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Profile of ezogabine (retigabine) and its potential as an adjunctive treatment for patients with partial-onset seizures.

Weisenberg JL, Wong M - Neuropsychiatr Dis Treat (2011)

Bottom Line: Ezogabine is predominantly metabolized via glucuronidation.Its half-life is 8 hours, suggesting a need for three-times-a-day administration.Ezogabine exhibits minimal interactions with other seizure medications, except possibly lamotrigine.

View Article: PubMed Central - PubMed

Affiliation: Department of Neurology, Washington University School of Medicine, St Louis, MO, USA.

ABSTRACT
Epilepsy is a common disease with significant morbidity and mortality. Approximately one-third of patients with epilepsy are refractory to available seizure medications, emphasizing the need to develop better drugs with novel mechanisms of action. Ezogabine, also known as retigabine, is a new potential adjunctive treatment for adults with intractable partial seizures. Ezogabine has a unique mechanism of action consisting of activating KCNQ2/3 (Kv7) potassium channels. Ezogabine has undergone a number of Phase II and III trials demonstrating efficacy at 600,900 and 1200 mg/day in a dose-dependent fashion. The most common adverse events with ezogabine are central nervous system effects, particularly dizziness and somnolence. Urologic symptoms, particularly urinary retention, represent a rare but unique side effect of ezogabine. Ezogabine is predominantly metabolized via glucuronidation. Its half-life is 8 hours, suggesting a need for three-times-a-day administration. Ezogabine exhibits minimal interactions with other seizure medications, except possibly lamotrigine. Ezogabine has potential for clinical applications in other medical conditions beyond epilepsy, such as neuropathic pain, neuromyotonia, and bipolar disease, but these are based primarily on experimental models.

No MeSH data available.


Related in: MedlinePlus

Chemical structure of ezogabine.
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f1-ndt-7-409: Chemical structure of ezogabine.

Mentions: Ezogabine is an ethyl N-(2-amino-4-[{4-fluorophenyl}methylamino]phenyl carbamate) (Figure 1). Previously known as D-23129, it is also known by the international nonproprietary name of retigabine in Europe and most of the world, but the adopted name in the United States is ezogabine. This drug was recently approved by the US Food and Drug Administration (FDA) and the European Medicines Agency for adjunctive treatment of partial-onset seizures in adults. It appears to work by a unique mechanism of action compared with other currently available AEDs.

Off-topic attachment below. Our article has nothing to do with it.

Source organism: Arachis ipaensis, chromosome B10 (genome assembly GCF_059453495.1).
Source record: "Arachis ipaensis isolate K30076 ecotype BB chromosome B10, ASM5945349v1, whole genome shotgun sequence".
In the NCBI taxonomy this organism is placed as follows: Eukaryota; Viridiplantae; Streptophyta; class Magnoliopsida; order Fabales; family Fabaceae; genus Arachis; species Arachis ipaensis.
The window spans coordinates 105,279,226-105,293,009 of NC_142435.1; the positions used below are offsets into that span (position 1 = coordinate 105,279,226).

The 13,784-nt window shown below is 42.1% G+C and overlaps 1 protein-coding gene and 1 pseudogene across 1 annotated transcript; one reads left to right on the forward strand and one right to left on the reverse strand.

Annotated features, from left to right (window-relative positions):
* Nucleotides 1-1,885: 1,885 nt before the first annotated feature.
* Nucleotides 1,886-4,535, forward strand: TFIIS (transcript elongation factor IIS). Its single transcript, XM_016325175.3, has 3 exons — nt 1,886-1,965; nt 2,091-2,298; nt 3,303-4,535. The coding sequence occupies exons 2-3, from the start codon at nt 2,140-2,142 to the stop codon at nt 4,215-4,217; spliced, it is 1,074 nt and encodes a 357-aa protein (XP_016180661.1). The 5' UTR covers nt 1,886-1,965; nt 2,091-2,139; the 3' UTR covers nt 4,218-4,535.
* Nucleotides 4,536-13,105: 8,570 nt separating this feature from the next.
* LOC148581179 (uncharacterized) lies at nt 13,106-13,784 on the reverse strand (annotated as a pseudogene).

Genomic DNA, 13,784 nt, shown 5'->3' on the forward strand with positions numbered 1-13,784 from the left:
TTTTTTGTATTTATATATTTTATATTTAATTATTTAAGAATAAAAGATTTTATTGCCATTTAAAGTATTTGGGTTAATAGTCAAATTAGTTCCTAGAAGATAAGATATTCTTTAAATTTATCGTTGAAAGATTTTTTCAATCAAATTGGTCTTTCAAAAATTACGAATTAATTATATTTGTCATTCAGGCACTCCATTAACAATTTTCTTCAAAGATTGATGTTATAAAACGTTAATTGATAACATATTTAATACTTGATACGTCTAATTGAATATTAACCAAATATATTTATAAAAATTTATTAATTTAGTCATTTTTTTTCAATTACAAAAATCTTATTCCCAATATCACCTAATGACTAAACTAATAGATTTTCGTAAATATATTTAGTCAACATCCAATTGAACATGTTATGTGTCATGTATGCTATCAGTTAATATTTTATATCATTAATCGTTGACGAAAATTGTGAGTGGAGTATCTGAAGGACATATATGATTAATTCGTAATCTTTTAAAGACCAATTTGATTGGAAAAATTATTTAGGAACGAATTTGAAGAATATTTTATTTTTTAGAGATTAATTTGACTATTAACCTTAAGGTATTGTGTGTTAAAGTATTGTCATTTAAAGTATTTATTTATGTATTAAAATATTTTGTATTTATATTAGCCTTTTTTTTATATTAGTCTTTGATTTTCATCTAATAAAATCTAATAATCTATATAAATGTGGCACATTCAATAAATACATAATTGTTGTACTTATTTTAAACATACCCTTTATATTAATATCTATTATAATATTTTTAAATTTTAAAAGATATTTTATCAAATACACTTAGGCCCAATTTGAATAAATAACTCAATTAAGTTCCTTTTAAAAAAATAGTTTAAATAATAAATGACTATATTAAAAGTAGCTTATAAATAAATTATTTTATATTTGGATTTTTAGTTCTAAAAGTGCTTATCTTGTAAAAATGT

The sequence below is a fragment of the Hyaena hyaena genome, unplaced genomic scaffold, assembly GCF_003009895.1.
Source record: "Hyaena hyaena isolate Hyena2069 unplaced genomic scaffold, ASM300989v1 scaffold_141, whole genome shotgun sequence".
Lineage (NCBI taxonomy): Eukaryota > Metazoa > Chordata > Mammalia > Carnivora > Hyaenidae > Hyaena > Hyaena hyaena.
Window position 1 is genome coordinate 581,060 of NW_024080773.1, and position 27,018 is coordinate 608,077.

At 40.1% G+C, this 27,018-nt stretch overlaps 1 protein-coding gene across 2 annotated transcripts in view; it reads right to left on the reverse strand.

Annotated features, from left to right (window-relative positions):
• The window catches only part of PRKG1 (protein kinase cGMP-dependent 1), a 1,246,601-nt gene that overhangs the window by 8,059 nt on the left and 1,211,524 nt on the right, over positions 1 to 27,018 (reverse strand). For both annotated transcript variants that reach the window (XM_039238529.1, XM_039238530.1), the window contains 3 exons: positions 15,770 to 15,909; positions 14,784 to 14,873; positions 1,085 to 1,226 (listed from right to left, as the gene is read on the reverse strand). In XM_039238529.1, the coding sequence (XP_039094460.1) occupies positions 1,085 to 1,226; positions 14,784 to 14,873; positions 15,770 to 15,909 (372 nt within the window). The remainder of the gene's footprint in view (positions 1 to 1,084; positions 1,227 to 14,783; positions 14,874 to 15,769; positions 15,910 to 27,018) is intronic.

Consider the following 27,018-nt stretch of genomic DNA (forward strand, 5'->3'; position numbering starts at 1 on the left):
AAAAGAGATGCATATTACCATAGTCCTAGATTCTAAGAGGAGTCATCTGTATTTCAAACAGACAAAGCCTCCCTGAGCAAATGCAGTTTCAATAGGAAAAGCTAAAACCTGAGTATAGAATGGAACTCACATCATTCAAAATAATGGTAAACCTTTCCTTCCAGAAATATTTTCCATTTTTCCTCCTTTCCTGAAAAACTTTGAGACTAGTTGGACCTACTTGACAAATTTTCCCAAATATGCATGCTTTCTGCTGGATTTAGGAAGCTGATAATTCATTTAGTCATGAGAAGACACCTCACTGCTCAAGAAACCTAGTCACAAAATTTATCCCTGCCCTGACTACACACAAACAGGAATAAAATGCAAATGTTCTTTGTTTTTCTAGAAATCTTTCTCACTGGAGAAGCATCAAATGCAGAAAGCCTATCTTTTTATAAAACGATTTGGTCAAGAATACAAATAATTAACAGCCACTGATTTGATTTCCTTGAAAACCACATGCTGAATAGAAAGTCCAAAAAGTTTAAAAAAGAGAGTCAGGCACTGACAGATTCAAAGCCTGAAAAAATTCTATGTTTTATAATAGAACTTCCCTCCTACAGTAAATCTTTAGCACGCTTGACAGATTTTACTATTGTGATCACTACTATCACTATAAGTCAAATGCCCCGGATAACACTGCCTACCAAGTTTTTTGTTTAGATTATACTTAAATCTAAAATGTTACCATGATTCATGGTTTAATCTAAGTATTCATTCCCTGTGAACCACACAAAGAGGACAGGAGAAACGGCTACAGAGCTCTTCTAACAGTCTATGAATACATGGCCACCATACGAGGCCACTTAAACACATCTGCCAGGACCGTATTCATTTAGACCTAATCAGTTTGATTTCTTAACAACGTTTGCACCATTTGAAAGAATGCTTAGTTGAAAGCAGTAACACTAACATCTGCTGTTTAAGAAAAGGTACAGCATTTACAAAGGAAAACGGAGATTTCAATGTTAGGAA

Profile of ezogabine (retigabine) and its potential as an adjunctive treatment for patients with partial-onset seizures.

Weisenberg JL, Wong M - Neuropsychiatr Dis Treat (2011)

Chemical structure of ezogabine.
© Copyright Policy
Related In: Results  -  Collection

Show All Figures
getmorefigures.php?uid=PMC3140293&req=5

f1-ndt-7-409: Chemical structure of ezogabine.
Mentions: Ezogabine is an ethyl N-(2-amino-4-[{4-fluorophenyl}methylamino]phenyl carbamate) (Figure 1). Previously known as D-23129, it is also known by the international nonproprietary name of retigabine in Europe and most of the world, but the adopted name in the United States is ezogabine. This drug was recently approved by the US Food and Drug Administration (FDA) and the European Medicines Agency for adjunctive treatment of partial-onset seizures in adults. It appears to work by a unique mechanism of action compared with other currently available AEDs.

Bottom Line: Ezogabine is predominantly metabolized via glucuronidation.Its half-life is 8 hours, suggesting a need for three-times-a-day administration.Ezogabine exhibits minimal interactions with other seizure medications, except possibly lamotrigine.

View Article: PubMed Central - PubMed

Affiliation: Department of Neurology, Washington University School of Medicine, St Louis, MO, USA.

ABSTRACT
Epilepsy is a common disease with significant morbidity and mortality. Approximately one-third of patients with epilepsy are refractory to available seizure medications, emphasizing the need to develop better drugs with novel mechanisms of action. Ezogabine, also known as retigabine, is a new potential adjunctive treatment for adults with intractable partial seizures. Ezogabine has a unique mechanism of action consisting of activating KCNQ2/3 (Kv7) potassium channels. Ezogabine has undergone a number of Phase II and III trials demonstrating efficacy at 600,900 and 1200 mg/day in a dose-dependent fashion. The most common adverse events with ezogabine are central nervous system effects, particularly dizziness and somnolence. Urologic symptoms, particularly urinary retention, represent a rare but unique side effect of ezogabine. Ezogabine is predominantly metabolized via glucuronidation. Its half-life is 8 hours, suggesting a need for three-times-a-day administration. Ezogabine exhibits minimal interactions with other seizure medications, except possibly lamotrigine. Ezogabine has potential for clinical applications in other medical conditions beyond epilepsy, such as neuropathic pain, neuromyotonia, and bipolar disease, but these are based primarily on experimental models.

No MeSH data available.


Related in: MedlinePlus